Excellence with Caring continues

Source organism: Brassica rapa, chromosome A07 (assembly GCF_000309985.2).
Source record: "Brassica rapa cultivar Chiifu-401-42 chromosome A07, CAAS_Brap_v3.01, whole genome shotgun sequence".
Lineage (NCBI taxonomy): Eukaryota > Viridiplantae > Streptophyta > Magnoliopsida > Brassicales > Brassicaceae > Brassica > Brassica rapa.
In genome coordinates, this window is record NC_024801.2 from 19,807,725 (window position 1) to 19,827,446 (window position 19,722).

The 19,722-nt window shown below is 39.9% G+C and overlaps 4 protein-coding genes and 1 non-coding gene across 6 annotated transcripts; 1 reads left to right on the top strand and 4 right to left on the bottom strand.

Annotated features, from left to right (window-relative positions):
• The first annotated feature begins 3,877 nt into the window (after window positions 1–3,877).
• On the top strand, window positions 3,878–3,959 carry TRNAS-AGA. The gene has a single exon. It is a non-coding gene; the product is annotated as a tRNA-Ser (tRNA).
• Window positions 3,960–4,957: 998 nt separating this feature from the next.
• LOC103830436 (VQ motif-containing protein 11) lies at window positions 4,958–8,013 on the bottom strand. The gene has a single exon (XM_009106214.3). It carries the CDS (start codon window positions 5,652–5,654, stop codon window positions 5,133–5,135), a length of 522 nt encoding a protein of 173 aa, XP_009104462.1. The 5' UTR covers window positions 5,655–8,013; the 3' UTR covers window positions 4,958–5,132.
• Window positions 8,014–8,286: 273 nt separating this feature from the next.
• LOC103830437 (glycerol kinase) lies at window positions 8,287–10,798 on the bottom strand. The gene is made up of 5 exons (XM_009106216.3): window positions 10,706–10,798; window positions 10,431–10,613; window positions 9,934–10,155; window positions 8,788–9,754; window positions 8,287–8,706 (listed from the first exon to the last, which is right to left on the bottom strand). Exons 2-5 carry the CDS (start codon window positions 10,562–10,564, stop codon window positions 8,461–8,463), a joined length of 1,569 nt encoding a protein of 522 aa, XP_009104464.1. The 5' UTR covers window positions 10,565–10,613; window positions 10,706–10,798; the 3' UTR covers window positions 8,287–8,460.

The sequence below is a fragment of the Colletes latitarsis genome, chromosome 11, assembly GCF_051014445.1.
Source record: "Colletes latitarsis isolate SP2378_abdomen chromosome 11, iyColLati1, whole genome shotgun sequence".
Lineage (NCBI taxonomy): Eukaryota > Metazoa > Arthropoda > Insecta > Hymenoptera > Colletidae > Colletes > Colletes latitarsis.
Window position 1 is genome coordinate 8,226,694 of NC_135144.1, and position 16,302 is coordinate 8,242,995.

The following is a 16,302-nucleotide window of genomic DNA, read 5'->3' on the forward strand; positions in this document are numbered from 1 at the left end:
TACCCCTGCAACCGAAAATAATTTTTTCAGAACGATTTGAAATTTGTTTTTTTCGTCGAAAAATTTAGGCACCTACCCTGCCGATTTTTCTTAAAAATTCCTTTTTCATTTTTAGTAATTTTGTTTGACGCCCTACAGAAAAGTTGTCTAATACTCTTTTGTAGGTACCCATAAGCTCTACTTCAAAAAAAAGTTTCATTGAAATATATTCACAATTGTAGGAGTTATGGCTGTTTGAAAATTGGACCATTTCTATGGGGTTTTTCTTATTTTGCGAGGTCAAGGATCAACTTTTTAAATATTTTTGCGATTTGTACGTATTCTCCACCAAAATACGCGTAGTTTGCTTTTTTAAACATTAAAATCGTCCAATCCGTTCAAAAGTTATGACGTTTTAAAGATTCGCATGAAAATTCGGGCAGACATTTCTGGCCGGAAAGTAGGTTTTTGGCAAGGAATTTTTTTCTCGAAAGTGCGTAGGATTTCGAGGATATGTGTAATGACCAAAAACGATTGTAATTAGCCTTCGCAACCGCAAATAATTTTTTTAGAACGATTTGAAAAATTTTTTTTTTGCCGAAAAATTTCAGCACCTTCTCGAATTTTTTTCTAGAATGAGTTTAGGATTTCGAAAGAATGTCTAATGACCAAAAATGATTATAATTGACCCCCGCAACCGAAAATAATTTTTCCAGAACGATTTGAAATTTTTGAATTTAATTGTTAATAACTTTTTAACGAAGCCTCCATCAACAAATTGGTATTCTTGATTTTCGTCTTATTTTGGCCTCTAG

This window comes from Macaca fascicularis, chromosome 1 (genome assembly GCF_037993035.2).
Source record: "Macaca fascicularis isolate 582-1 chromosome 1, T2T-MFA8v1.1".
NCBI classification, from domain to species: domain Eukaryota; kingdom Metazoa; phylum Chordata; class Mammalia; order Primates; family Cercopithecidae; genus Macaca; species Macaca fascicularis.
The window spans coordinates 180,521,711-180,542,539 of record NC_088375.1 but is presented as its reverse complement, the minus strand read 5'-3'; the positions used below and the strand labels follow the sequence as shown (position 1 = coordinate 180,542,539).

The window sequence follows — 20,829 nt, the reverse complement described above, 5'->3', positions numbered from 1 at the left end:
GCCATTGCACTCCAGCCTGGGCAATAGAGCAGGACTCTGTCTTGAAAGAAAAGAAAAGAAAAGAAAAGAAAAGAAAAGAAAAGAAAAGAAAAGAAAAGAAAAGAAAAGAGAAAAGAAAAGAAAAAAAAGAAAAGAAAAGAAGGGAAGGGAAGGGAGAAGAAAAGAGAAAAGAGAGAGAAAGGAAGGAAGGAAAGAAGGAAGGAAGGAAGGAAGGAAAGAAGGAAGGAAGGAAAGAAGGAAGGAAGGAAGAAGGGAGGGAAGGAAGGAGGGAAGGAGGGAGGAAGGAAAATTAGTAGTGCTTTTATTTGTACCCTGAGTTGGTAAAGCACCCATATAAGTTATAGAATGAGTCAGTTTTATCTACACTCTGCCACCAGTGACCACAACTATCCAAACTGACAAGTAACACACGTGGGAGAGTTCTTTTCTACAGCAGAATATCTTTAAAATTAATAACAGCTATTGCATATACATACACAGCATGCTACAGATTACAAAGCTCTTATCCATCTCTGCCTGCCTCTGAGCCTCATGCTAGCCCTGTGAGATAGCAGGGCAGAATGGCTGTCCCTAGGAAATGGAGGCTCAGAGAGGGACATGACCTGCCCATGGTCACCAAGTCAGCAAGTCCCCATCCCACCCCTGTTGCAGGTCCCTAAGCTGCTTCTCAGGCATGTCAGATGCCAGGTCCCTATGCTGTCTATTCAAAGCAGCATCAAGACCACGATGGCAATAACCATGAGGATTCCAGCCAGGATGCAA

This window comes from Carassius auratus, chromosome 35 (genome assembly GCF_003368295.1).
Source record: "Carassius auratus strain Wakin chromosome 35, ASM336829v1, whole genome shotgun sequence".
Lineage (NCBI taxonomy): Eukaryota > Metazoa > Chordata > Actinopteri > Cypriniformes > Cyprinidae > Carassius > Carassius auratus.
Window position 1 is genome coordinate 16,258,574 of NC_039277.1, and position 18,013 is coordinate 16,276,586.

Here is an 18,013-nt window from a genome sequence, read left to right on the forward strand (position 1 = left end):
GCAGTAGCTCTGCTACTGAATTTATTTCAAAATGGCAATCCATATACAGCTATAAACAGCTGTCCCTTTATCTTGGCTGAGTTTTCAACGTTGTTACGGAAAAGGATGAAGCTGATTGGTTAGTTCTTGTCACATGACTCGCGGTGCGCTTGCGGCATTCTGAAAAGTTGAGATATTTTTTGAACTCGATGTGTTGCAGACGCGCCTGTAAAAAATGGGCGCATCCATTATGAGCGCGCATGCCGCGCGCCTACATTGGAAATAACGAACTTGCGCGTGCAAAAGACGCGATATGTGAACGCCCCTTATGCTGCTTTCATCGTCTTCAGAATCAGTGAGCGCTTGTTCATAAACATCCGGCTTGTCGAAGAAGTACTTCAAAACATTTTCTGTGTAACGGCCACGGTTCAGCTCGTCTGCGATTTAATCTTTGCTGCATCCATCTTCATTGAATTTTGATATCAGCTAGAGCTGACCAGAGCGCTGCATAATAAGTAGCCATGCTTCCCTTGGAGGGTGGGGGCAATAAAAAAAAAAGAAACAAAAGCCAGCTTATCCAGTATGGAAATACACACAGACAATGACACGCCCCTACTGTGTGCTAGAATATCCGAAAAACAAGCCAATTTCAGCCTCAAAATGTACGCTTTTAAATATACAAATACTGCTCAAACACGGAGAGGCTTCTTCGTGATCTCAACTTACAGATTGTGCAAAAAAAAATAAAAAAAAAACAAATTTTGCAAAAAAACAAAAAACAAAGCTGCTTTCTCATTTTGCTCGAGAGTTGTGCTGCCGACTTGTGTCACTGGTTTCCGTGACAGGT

Every year on Oct. 3, the campus celebrates one of the greatest achievements of Thomas De Salle Tucker and Thomas Van Gibbs: the establishment of a publicly-supported institution of higher education for the Sunshine State’s African-American men and women. This day was aptly named Founder’s Day. The then State Normal College opened its doors in 1887 inside a single, wood frame building with two instructors and 15 students. Tucker, of Sierra Leone, West Africa, served as the first president, heading the college until 1901. In 1891, under Tucker’s leadership, the college moved from Copeland Street on the west side of Tallahassee to its present location, Highwood, the former slave plantation of Gov. William P. Duval, sitting on “the highest” of the city’s seven hills. The institution’s name also changed to State Normal and Industrial College for Colored Students. Gibbs, a member of the Florida Legislature from 1884-1887, introduced the bill that created the college, and served as a vice-president and professor before his death in 1898. In 1890, Congress passed the Second Morill Act. In 1891, the college received $7,500 under this legislation for agricultural and mechanical arts education, becoming the black land grant institution for the State of Florida. The institution’s name changed again in 1909 to Florida Agricultural and Mechanical College for Negroes. The college finally achieved university status in 1953. Under the leadership of Presidents Nathan B. Young (1901-1923), J.R.E. Lee (1924-1944), William H. Gray Jr. (1944-1949) and George W. Gore Jr. (1949-1968), the institution witnessed rapid organizational, physical and academic growth. The first three alumni presidents, Benjamin L. Perry, Jr. (1968-1977), Walter L. Smith (1977-1985) and Frederick S. Humphries (1985-2001), continued to build the university and acutely led it to victory through a variety of threats and obstacles. In addition to its permanent institutional heads, four interim presidents have served FAMU with distinction, providing consistency and direction during periods of transition. These men are: William H.A. Howard (1923-1924), J.B. Bragg Sr. (1944), H. Manning Efferson (1949) and Henry Lewis III (2001-2002). On May 6, 1996 the campus and the surrounding community was designated as a national historic district. In 1997 the Princeton Times Review recognized FAMU as its first “College of the Year.” The accolades continue. Alumni Arthur Collins, the 1982 student body president, and Norma White, the first female member of the Marching 100 band, were selected to serve as the charter chair and vice-chair respectively of the Board of Trustees last year. Famous FAMU alumni includes Congresspersons Carrie Meek, Alcee Hastings and Corrine Brown; Jesse McCrary, Florida’s first black cabinet member since Reconstruction and Joseph Hatchett, the first black member of the Florida Supreme Court. On June 3, the fourth alumnus permanent president, Fred Gainous, inherited a university that has soared from its humble beginnings to become a premier institution of higher learning.